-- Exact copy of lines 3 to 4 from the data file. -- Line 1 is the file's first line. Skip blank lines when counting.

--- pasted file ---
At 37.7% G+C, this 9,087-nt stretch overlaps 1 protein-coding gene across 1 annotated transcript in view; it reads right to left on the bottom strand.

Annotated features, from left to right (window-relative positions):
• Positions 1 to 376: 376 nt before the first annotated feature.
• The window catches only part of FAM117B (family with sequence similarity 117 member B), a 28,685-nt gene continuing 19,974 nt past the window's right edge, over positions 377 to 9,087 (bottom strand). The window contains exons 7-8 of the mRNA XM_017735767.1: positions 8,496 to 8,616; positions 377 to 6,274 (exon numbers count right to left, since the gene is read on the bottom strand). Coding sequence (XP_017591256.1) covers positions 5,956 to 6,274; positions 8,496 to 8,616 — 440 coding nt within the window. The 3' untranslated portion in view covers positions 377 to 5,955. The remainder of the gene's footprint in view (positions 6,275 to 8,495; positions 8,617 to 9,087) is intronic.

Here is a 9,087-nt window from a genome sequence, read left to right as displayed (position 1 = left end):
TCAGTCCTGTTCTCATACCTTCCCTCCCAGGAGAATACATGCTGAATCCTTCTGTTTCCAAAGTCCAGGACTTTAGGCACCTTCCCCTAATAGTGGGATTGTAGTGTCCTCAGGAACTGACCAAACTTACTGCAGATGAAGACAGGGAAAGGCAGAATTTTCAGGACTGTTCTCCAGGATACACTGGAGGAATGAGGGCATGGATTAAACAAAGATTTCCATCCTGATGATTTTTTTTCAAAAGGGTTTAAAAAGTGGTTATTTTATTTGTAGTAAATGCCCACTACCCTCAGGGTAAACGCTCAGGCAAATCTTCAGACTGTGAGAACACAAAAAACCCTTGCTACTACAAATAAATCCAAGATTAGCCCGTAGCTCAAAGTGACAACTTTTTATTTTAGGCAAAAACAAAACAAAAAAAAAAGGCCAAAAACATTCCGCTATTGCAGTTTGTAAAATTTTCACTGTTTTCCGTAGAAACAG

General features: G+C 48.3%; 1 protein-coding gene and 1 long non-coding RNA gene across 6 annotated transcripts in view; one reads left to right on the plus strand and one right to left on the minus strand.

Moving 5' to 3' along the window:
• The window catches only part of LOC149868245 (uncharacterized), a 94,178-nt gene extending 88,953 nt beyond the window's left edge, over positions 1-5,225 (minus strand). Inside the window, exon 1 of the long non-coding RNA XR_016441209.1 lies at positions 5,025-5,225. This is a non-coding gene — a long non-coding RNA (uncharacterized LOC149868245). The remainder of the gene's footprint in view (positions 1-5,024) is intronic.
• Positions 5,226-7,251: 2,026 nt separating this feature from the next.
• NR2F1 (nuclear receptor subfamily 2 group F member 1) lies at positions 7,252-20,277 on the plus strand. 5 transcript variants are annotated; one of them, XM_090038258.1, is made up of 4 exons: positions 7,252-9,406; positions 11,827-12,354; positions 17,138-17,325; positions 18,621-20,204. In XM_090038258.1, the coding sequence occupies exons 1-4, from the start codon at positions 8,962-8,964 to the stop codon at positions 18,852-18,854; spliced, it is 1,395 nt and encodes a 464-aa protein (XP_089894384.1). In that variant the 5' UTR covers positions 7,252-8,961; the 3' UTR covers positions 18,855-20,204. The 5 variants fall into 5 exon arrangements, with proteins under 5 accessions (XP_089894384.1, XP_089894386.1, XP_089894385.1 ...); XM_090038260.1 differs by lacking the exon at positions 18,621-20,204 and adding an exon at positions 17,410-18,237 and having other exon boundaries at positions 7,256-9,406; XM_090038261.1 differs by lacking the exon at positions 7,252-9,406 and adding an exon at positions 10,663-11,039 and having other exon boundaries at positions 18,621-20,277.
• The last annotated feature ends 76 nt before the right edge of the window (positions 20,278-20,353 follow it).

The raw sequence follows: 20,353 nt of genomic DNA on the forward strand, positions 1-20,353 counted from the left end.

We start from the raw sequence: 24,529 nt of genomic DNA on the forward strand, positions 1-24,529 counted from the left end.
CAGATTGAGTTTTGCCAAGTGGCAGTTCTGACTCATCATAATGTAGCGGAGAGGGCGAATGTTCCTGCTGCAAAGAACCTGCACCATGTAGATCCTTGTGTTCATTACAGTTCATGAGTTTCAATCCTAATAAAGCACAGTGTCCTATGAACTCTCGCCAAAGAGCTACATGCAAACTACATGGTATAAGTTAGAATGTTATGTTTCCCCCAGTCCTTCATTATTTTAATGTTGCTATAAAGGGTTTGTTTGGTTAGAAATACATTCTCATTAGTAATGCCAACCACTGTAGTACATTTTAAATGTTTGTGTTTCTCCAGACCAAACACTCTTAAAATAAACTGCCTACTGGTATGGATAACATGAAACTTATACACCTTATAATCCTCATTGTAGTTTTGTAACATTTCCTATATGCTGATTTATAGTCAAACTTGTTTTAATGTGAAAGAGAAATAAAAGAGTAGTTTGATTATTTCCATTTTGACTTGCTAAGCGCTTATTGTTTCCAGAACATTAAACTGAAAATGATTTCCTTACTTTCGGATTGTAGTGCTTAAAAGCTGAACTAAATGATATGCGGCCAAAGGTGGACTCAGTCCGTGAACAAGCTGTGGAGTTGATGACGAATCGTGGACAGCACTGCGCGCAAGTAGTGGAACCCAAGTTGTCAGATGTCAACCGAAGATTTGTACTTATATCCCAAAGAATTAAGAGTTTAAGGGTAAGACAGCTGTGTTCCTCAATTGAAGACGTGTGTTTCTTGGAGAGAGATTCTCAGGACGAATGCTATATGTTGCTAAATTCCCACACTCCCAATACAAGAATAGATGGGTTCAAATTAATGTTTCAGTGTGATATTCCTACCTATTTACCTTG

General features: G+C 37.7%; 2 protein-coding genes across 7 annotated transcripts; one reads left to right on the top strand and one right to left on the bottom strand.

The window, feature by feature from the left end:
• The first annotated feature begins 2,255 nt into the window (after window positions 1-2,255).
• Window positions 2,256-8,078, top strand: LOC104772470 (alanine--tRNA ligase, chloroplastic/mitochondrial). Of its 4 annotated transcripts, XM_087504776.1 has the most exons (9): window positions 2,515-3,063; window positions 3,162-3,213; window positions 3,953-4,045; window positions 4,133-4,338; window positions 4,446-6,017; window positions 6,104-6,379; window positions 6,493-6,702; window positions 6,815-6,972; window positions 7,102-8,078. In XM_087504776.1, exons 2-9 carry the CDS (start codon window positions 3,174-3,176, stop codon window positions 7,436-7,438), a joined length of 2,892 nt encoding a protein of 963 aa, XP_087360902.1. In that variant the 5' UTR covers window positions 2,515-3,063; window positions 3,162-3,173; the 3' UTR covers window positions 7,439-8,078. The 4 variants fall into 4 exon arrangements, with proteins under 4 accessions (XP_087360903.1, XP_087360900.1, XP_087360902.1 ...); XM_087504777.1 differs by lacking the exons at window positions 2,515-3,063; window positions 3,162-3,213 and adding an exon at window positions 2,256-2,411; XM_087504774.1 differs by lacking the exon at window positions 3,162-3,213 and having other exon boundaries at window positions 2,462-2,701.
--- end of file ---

• Positions 1 to 376: 376 nt before the first annotated feature.
• The window catches only part of FAM117B (family with sequence similarity 117 member B), a 28,685-nt gene continuing 19,974 nt past the window's right edge, over positions 377 to 9,087 (bottom strand). The window contains exons 7-8 of the mRNA XM_017735767.1: positions 8,496 to 8,616; positions 377 to 6,274 (exon numbers count right to left, since the gene is read on the bottom strand). Coding sequence (XP_017591256.1) covers positions 5,956 to 6,274; positions 8,496 to 8,616 — 440 coding nt within the window. The 3' untranslated portion in view covers positions 377 to 5,955. The remainder of the gene's footprint in view (positions 6,275 to 8,495; positions 8,617 to 9,087) is intronic.